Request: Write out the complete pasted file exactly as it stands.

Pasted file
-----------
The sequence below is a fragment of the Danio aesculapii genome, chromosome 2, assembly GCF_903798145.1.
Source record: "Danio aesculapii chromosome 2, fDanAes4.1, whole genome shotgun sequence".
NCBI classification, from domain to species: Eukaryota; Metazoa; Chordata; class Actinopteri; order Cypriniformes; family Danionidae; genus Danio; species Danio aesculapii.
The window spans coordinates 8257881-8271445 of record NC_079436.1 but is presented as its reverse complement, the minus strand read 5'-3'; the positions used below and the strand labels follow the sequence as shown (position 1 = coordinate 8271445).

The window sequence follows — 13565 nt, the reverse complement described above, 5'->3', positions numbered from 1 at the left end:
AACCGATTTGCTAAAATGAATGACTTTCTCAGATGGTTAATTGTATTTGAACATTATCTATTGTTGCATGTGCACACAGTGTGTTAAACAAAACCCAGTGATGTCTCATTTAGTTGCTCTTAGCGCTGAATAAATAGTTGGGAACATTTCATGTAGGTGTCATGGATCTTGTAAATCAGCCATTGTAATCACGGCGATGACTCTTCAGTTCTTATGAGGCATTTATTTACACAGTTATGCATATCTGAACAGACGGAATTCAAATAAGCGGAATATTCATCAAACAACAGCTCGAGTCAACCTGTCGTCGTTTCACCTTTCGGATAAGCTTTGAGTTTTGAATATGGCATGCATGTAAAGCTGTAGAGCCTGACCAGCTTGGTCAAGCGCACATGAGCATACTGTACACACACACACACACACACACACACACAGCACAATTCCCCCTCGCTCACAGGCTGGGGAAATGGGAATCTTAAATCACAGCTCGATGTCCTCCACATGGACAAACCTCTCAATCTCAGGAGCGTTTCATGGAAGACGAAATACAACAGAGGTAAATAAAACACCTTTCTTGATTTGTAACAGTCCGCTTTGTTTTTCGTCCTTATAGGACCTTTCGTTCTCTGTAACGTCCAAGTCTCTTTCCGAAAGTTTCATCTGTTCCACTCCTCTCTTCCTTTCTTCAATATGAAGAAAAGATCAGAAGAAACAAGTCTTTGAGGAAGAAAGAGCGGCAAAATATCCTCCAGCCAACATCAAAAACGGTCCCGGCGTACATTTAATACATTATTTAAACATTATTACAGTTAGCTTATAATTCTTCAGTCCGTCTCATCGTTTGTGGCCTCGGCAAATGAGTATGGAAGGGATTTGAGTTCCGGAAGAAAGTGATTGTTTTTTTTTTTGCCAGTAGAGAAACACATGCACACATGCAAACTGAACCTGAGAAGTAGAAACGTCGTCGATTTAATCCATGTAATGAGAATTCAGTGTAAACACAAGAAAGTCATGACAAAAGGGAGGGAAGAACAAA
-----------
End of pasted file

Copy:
The sequence below is a fragment of the Danio aesculapii genome, chromosome 2, assembly GCF_903798145.1.
Source record: "Danio aesculapii chromosome 2, fDanAes4.1, whole genome shotgun sequence".
NCBI classification, from domain to species: Eukaryota; Metazoa; Chordata; class Actinopteri; order Cypriniformes; family Danionidae; genus Danio; species Danio aesculapii.
The window spans coordinates 8257881-8271445 of record NC_079436.1 but is presented as its reverse complement, the minus strand read 5'-3'; the positions used below and the strand labels follow the sequence as shown (position 1 = coordinate 8271445).

The window sequence follows — 13565 nt, the reverse complement described above, 5'->3', positions numbered from 1 at the left end:
AACCGATTTGCTAAAATGAATGACTTTCTCAGATGGTTAATTGTATTTGAACATTATCTATTGTTGCATGTGCACACAGTGTGTTAAACAAAACCCAGTGATGTCTCATTTAGTTGCTCTTAGCGCTGAATAAATAGTTGGGAACATTTCATGTAGGTGTCATGGATCTTGTAAATCAGCCATTGTAATCACGGCGATGACTCTTCAGTTCTTATGAGGCATTTATTTACACAGTTATGCATATCTGAACAGACGGAATTCAAATAAGCGGAATATTCATCAAACAACAGCTCGAGTCAACCTGTCGTCGTTTCACCTTTCGGATAAGCTTTGAGTTTTGAATATGGCATGCATGTAAAGCTGTAGAGCCTGACCAGCTTGGTCAAGCGCACATGAGCATACTGTACACACACACACACACACACACACACACAGCACAATTCCCCCTCGCTCACAGGCTGGGGAAATGGGAATCTTAAATCACAGCTCGATGTCCTCCACATGGACAAACCTCTCAATCTCAGGAGCGTTTCATGGAAGACGAAATACAACAGAGGTAAATAAAACACCTTTCTTGATTTGTAACAGTCCGCTTTGTTTTTCGTCCTTATAGGACCTTTCGTTCTCTGTAACGTCCAAGTCTCTTTCCGAAAGTTTCATCTGTTCCACTCCTCTCTTCCTTTCTTCAATATGAAGAAAAGATCAGAAGAAACAAGTCTTTGAGGAAGAAAGAGCGGCAAAATATCCTCCAGCCAACATCAAAAACGGTCCCGGCGTACATTTAATACATTATTTAAACATTATTACAGTTAGCTTATAATTCTTCAGTCCGTCTCATCGTTTGTGGCCTCGGCAAATGAGTATGGAAGGGATTTGAGTTCCGGAAGAAAGTGATTGTTTTTTTTTTTGCCAGTAGAGAAACACATGCACACATGCAAACTGAACCTGAGAAGTAGAAACGTCGTCGATTTAATCCATGTAATGAGAATTCAGTGTAAACACAAGAAAGTCATGACAAAAGGGAGGGAAGAACAAA